Malam Mohammed Lawal who served as Deputy Director, Coordination/ Implementation of the APC Presidential Campaign Council in 2015 which worked for the emergence of President Buhari, said they were not bothered by what he called “ranting of disjointed groups who are confused about the real happenings in Nigeria.
Lawal, who is now a board member of the NNPC, said: “And let me be frank with you, look at the movements, there are no new people to form the so-called coalition. It should either come from the PDP and the APC for it to succeed and then the issue of timing.”
Some senators spoken to said Obasanjo’s movement and any other would not succeed in dislodging the president come 2019.
One of them, a ranking lawmaker from the North-East, said, “I can bet you that the movement will not succeed in sacking Buhari come 2019. Whether we like it or not if Buhari throws his hat into the ring come 2019, he will win because his support base remains unshaken.” He added that the president will remain relevant in Nigeria’s political space even after 2019 and that any movement to install a president without Buhari’s support won’t succeed.
He said the 2015 coalition against the former President Goodluck Jonathan succeeded because Buhari was involved, and that he (Buhari) gave life to it.
For his part, the Director-General of the Voice of Nigeria (VON), Mr Osita Okechukwu, said the Coalition for Nigeria Movement (CNM) will soon fizzle out judging from the history of every protest movement.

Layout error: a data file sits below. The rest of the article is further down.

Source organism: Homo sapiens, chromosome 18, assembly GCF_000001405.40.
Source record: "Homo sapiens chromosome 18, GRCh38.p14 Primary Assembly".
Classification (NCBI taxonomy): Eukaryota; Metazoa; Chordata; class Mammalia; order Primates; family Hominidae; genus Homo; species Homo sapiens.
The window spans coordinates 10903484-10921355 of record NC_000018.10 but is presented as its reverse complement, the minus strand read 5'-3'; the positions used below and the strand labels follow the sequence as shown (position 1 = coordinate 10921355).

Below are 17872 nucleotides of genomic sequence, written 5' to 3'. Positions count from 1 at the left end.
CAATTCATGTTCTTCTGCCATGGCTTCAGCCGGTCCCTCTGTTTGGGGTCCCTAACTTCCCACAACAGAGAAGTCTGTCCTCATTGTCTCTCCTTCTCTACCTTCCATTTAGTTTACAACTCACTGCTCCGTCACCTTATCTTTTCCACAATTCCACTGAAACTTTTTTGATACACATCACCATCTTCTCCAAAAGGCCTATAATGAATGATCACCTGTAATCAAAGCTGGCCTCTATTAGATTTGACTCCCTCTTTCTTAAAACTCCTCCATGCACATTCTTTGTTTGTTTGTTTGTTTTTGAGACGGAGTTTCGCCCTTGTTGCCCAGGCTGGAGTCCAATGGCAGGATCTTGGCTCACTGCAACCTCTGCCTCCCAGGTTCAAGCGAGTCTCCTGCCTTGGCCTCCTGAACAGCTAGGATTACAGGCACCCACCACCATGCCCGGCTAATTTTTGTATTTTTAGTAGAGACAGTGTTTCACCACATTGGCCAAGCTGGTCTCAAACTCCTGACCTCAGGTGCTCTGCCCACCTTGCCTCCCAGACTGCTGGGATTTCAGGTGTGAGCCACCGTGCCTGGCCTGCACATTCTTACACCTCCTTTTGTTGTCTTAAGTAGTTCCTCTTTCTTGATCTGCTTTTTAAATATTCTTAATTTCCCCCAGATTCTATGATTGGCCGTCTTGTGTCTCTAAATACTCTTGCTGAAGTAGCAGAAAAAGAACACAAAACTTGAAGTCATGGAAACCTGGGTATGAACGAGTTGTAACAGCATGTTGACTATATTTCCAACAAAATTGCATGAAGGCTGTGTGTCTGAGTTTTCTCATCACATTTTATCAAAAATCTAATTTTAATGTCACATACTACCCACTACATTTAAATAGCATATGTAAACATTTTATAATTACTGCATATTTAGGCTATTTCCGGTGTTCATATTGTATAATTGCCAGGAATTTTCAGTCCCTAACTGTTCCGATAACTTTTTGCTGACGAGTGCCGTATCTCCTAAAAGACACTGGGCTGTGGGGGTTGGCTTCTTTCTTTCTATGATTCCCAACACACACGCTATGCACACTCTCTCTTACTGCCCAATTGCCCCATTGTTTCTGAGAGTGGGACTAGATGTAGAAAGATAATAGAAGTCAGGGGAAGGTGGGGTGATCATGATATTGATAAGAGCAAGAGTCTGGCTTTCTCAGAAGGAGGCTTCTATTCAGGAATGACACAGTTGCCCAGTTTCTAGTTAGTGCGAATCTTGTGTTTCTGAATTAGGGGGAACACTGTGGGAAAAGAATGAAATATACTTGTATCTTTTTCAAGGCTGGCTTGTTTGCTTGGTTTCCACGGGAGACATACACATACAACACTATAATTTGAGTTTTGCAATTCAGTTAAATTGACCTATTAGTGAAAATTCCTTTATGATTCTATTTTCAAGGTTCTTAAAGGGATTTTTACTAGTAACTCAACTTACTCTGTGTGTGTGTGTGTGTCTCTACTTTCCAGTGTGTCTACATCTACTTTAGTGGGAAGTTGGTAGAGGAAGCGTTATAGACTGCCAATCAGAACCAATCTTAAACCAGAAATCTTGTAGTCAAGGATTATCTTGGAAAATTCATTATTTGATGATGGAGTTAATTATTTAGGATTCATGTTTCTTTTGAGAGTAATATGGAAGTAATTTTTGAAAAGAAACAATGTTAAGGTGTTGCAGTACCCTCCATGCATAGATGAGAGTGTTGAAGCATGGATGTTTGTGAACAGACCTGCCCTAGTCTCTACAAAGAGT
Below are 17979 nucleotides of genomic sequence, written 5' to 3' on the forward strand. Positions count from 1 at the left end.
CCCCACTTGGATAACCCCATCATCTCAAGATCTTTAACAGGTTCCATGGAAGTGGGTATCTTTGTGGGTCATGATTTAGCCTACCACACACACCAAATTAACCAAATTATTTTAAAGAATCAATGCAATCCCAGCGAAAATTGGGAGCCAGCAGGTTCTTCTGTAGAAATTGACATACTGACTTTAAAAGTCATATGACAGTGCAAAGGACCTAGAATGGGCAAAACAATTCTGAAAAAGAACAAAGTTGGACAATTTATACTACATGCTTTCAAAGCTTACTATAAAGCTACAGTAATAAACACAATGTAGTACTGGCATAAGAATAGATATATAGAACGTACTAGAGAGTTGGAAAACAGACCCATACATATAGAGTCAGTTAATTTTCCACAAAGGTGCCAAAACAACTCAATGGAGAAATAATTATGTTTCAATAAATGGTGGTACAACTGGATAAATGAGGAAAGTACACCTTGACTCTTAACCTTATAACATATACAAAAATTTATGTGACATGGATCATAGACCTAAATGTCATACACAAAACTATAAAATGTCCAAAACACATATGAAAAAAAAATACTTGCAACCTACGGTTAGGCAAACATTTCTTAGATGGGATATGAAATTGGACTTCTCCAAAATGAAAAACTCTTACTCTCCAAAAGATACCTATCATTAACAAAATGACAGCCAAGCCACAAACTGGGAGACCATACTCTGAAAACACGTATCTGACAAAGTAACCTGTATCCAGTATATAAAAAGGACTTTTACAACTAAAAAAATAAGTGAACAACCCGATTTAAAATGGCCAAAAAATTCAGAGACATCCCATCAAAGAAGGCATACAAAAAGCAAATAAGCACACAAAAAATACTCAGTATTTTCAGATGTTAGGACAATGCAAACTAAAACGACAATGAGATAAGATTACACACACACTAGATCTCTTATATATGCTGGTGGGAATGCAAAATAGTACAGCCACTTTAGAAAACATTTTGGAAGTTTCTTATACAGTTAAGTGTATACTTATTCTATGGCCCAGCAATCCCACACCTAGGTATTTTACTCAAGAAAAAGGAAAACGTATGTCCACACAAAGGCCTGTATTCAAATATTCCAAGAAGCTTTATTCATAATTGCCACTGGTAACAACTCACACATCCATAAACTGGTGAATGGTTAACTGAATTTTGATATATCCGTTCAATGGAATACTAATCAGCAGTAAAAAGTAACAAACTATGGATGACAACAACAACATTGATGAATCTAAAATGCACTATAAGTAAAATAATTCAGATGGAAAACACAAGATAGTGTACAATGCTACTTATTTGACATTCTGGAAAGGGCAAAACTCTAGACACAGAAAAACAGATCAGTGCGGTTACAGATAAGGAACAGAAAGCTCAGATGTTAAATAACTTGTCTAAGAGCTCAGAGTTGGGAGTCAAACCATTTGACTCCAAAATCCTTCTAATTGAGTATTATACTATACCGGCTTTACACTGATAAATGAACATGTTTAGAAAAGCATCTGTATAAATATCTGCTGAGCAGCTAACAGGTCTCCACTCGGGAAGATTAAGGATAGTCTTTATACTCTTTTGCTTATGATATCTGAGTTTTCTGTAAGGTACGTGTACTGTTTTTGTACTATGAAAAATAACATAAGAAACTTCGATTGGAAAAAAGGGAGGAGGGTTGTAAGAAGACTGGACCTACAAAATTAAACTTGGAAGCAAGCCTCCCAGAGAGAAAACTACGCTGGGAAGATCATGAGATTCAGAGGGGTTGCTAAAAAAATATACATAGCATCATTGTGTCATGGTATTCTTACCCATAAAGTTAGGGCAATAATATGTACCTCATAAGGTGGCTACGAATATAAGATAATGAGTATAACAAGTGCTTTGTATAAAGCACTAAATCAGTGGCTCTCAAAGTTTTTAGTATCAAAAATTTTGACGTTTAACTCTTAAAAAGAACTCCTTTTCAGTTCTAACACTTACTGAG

Okechukwu, in an interview with Daily Trust on Sunday, said he doubt the readiness of the promoter of the Obasanjo movement to fund its activities like the late Shehu Musa Yar’adua and Chief MKO Abiola.
He said that the movement could not challenge both the APC and the PDP in 2019, recalling that it took the current ruling party several years to achieve its feat of dislodging the central government.
He said, “Coalition for Nigeria Movement is a protest movement and like most protest movement, especially those without clear ideology, they will fizzle out in no distant time. One foresees them going back to the PDP where they originated from. Truly, CNM is a storm in tea cup.”
On Wednesday last week, handlers of the NIM said they would formerly launch the group at a grand event in Abuja in the last week of this month.
So many names were dropped by both Coalition for Nigeria and the Nigeria Intervention Movement. Analysts say this also remains to be seen as events unfold.
Coalition for Nigeria